Pericardial effusion (per-e-KAHR-dee-ul uh-FU-zhun) occurs when too much fluid builds up around the heart.
The heart is surrounded by a double-layered, sac-like structure called the pericardium. The space between the layers normally contains a very small amount of fluid.
But if the pericardium is diseased or injured, the resulting inflammation can lead to pericardial effusion. Fluid can also build up around the heart without inflammation. Sometimes, pericardial effusion can be caused by the accumulation of blood after a surgical procedure or injury.
When the amount of fluid exceeds the pericardium's "full" level, pericardial effusion puts pressure on the heart, causing poor heart function. If left untreated, pericardial effusion can cause heart failure or even death.
You can have significant pericardial effusion and experience no signs or symptoms, particularly if the fluid has increased slowly.
If pericardial effusion symptoms do occur, they may include:
When to see a doctor
Inflammation of the pericardium (pericarditis) is a response to disease, injury or an inflammatory disorder that affects the pericardium. Pericardial effusion is often a sign of this inflammatory response.
Pericardial effusion may also occur when the flow of pericardial fluids is blocked or when blood accumulates within the pericardium. It's not clear how some diseases contribute to pericardial effusion, and sometimes the cause can't be determined.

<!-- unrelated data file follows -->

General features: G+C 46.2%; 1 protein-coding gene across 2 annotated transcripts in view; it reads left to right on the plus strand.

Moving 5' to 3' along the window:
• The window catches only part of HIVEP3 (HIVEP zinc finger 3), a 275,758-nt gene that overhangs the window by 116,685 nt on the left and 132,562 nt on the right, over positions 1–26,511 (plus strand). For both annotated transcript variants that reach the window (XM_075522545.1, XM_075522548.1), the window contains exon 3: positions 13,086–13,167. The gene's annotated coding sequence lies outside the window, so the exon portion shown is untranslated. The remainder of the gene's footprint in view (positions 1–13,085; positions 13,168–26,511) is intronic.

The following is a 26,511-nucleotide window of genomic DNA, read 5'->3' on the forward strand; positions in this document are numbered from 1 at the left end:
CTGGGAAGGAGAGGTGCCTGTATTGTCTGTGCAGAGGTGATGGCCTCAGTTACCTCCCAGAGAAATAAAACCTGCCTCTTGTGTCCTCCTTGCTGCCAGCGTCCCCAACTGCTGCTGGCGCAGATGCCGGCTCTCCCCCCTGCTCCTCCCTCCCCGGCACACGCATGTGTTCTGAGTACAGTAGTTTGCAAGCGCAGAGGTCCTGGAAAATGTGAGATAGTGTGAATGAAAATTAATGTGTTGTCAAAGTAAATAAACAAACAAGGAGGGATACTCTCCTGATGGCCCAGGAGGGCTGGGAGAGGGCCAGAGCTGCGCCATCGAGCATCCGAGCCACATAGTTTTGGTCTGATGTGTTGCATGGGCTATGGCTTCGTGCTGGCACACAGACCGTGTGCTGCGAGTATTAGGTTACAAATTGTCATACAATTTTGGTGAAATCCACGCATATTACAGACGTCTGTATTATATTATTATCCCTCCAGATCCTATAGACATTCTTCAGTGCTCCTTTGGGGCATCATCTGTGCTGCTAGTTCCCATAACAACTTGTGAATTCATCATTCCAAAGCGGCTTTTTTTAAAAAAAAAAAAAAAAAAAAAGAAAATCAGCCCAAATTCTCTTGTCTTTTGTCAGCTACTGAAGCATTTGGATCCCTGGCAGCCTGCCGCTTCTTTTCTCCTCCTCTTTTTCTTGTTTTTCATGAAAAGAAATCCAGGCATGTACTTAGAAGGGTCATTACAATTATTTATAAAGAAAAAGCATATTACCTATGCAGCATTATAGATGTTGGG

Specific causes of pericardial effusion may include:
The pericardium can hold only a limited amount of excess fluid without causing problems. The inner layer of the pericardium is made of a single layer of cells that sticks to the heart. The outer layer is thicker and only somewhat elastic. When too much liquid collects, the pericardium expands inward, toward the heart.
When pericardial effusion puts pressure on the heart, the pumping chambers of the heart fail to fill completely, and one or more chambers may partially collapse. This condition, called tamponade (tam-pon-AYD), causes poor blood circulation and an inadequate supply of oxygen to the body. Tamponade is a life-threatening condition if left untreated.
Preparing for your appointment
How much you can do to prepare for an appointment will depend on a few factors:
If you have nonemergency symptoms and have time to prepare for your appointment, the following suggestions may help you make the best use of the time with your primary care doctor or cardiologist.
What you can do
Your time with your doctor is limited, so preparing a list of questions will help you make the most of your time. Some questions you might ask include:
What to expect from your doctor
Tests and diagnosis
Your doctor will do a series of tests to look for pericardial effusion, identify possible causes and determine treatment. For some of the exams, your doctor may refer you to a cardiologist.
Other imaging technologies
Treatments and drugs
Treatment for pericardial effusion will depend on how much fluid has accumulated, what is causing the effusion, and whether pericardial effusion has caused or is likely to cause decreased heart function due to pressure on the heart (cardiac tamponade). Treating the underlying cause of pericardial effusion often corrects the problem.
Medications that reduce inflammation
If you don't respond to medications or you have recurring pericardial effusion after a successful treatment, your doctor may prescribe a corticosteroid, such as prednisone.
Last Updated: 2013-08-01
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